Thyroid Disorders

  • Bill E. Beckwith
  • Don M. Tucker
Part of the Critical Issues in Neuropsychology book series (CINP)


Caleb Parry was the first to describe hyperfunction of the thyroid gland in 1825 when he attributed the disorder to traumatic fear (Whybrow & Ferrell, 1974). Graves, 10 years later, again suggested psychogenic origins of hyperthyroidism in his description of the illness in 1835. Finally, in 1886, Mobius clearly differentiated a hyperthyroid syndrome of endocrine origin from the neuroses. Gull characterized a syndrome of hypothyroidism in 1873, but it remained for a report by the Committee of the Clinical Society of London in 1888 to identify symptoms of mental disturbance. Most of the myxedematous patients described in this report had symptoms “ranging from irritability to agoraphobia to dementia and melancholia” (Whybrow & Ferrell, 1974, p. 6).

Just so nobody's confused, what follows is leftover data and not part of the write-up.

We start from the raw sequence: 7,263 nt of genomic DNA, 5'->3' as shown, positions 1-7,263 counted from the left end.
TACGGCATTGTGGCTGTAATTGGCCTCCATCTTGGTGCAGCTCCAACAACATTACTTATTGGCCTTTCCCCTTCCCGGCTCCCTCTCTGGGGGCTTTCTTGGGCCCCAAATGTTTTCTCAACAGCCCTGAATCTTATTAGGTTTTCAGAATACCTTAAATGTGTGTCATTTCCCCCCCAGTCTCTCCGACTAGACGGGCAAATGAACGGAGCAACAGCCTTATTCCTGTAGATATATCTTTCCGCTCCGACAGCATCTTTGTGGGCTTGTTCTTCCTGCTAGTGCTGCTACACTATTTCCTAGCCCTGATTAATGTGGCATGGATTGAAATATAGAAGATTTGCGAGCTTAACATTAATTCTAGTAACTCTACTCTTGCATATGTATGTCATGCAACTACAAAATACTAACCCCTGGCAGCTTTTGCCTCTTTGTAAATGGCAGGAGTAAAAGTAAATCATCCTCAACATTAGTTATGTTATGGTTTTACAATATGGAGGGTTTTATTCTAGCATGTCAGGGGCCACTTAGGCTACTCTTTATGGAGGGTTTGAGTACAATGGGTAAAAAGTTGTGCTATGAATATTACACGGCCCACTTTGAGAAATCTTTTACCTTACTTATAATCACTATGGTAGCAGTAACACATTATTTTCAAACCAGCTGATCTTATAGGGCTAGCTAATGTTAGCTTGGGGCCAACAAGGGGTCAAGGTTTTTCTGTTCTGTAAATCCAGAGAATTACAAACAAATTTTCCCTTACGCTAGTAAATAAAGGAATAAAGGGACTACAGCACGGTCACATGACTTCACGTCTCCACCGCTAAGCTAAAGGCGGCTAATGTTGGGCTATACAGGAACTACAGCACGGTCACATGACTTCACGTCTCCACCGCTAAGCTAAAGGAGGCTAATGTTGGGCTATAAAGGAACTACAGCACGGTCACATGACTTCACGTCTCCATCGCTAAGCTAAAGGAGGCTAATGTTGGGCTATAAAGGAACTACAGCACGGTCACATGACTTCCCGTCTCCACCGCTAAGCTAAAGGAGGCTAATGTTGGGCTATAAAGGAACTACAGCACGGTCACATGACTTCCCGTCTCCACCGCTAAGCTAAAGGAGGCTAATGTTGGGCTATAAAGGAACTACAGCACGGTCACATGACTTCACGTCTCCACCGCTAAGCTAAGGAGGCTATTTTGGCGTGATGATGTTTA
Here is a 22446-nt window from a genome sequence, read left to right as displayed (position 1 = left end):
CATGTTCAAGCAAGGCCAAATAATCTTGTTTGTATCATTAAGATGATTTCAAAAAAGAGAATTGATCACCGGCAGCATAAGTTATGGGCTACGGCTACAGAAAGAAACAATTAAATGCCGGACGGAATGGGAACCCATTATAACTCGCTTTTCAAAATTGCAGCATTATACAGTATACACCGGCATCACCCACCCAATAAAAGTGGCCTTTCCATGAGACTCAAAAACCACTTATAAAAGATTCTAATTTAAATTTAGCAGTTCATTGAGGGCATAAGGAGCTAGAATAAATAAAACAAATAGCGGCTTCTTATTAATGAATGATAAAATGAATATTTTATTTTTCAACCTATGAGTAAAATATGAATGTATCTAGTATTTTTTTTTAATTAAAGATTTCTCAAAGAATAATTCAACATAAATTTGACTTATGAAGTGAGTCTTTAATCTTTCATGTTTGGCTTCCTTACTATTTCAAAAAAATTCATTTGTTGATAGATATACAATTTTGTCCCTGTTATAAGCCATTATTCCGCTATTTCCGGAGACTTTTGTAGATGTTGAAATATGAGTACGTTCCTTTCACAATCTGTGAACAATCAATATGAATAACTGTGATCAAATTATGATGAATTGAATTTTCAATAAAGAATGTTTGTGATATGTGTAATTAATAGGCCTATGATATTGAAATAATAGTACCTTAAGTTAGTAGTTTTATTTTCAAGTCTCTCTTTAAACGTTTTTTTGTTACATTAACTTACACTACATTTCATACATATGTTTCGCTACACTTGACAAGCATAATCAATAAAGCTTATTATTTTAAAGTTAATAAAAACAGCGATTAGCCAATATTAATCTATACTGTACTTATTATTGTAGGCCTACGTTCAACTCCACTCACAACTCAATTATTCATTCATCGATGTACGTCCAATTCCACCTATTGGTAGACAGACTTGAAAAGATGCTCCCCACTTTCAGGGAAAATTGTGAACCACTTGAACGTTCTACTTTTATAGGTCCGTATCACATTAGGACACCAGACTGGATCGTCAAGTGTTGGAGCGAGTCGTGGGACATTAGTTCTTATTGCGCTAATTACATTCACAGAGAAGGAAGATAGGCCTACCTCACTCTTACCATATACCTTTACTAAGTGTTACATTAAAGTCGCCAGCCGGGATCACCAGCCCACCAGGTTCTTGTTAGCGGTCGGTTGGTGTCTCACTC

Thyroid Hormone Thyroid Gland Thyroid Function Congenital Hypothyroidism Thyroid Disorder 
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Copyright information

© Springer Science+Business Media New York 1988

Authors and Affiliations

  • Bill E. Beckwith
    • 1
  • Don M. Tucker
    • 2
  1. 1.Department of PsychologyUniversity of North DakotaGrand ForksUSA
  2. 2.Department of PsychologyUniversity of OregonEugeneUSA

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